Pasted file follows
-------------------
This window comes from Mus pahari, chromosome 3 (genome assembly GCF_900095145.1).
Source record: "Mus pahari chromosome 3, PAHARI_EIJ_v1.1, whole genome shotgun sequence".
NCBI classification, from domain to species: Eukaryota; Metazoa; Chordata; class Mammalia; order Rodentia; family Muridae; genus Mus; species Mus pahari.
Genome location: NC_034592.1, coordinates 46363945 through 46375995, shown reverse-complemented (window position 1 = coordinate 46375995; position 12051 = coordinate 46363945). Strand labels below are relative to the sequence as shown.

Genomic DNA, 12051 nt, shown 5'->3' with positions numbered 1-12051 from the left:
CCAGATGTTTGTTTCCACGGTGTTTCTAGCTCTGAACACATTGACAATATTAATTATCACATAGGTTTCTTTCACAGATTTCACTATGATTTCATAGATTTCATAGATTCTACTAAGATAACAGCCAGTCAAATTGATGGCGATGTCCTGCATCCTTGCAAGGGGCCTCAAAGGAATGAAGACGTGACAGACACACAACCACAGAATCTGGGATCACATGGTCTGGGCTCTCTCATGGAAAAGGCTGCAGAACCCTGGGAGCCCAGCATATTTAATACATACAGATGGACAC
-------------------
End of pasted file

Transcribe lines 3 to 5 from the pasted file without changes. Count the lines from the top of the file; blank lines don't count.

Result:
NCBI classification, from domain to species: Eukaryota; Metazoa; Chordata; class Mammalia; order Rodentia; family Muridae; genus Mus; species Mus pahari.
Genome location: NC_034592.1, coordinates 46363945 through 46375995, shown reverse-complemented (window position 1 = coordinate 46375995; position 12051 = coordinate 46363945). Strand labels below are relative to the sequence as shown.

Genomic DNA, 12051 nt, shown 5'->3' with positions numbered 1-12051 from the left: